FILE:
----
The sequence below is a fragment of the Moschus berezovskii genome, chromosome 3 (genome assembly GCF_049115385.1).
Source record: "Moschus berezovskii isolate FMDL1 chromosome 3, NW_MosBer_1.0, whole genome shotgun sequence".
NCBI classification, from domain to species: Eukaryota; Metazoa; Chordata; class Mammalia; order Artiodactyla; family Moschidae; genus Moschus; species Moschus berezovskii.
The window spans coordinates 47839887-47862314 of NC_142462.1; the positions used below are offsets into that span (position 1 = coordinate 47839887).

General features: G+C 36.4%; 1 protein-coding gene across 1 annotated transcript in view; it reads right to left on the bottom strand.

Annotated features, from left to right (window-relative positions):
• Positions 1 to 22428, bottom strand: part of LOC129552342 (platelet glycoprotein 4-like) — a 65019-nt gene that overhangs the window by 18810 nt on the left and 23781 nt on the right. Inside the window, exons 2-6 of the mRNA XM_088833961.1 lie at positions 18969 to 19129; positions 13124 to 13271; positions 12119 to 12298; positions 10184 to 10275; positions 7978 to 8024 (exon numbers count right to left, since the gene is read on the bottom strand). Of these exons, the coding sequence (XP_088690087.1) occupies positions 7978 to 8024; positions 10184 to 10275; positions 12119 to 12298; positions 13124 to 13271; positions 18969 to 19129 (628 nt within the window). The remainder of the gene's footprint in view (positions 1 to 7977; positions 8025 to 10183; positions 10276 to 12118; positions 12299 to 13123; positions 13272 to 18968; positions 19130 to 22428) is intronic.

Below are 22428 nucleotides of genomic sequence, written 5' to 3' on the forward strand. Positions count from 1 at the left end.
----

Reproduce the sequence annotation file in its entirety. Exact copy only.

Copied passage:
The sequence below is a fragment of the Moschus berezovskii genome, chromosome 3 (genome assembly GCF_049115385.1).
Source record: "Moschus berezovskii isolate FMDL1 chromosome 3, NW_MosBer_1.0, whole genome shotgun sequence".
NCBI classification, from domain to species: Eukaryota; Metazoa; Chordata; class Mammalia; order Artiodactyla; family Moschidae; genus Moschus; species Moschus berezovskii.
The window spans coordinates 47839887-47862314 of NC_142462.1; the positions used below are offsets into that span (position 1 = coordinate 47839887).

General features: G+C 36.4%; 1 protein-coding gene across 1 annotated transcript in view; it reads right to left on the bottom strand.

Annotated features, from left to right (window-relative positions):
• Positions 1 to 22428, bottom strand: part of LOC129552342 (platelet glycoprotein 4-like) — a 65019-nt gene that overhangs the window by 18810 nt on the left and 23781 nt on the right. Inside the window, exons 2-6 of the mRNA XM_088833961.1 lie at positions 18969 to 19129; positions 13124 to 13271; positions 12119 to 12298; positions 10184 to 10275; positions 7978 to 8024 (exon numbers count right to left, since the gene is read on the bottom strand). Of these exons, the coding sequence (XP_088690087.1) occupies positions 7978 to 8024; positions 10184 to 10275; positions 12119 to 12298; positions 13124 to 13271; positions 18969 to 19129 (628 nt within the window). The remainder of the gene's footprint in view (positions 1 to 7977; positions 8025 to 10183; positions 10276 to 12118; positions 12299 to 13123; positions 13272 to 18968; positions 19130 to 22428) is intronic.

Below are 22428 nucleotides of genomic sequence, written 5' to 3' on the forward strand. Positions count from 1 at the left end.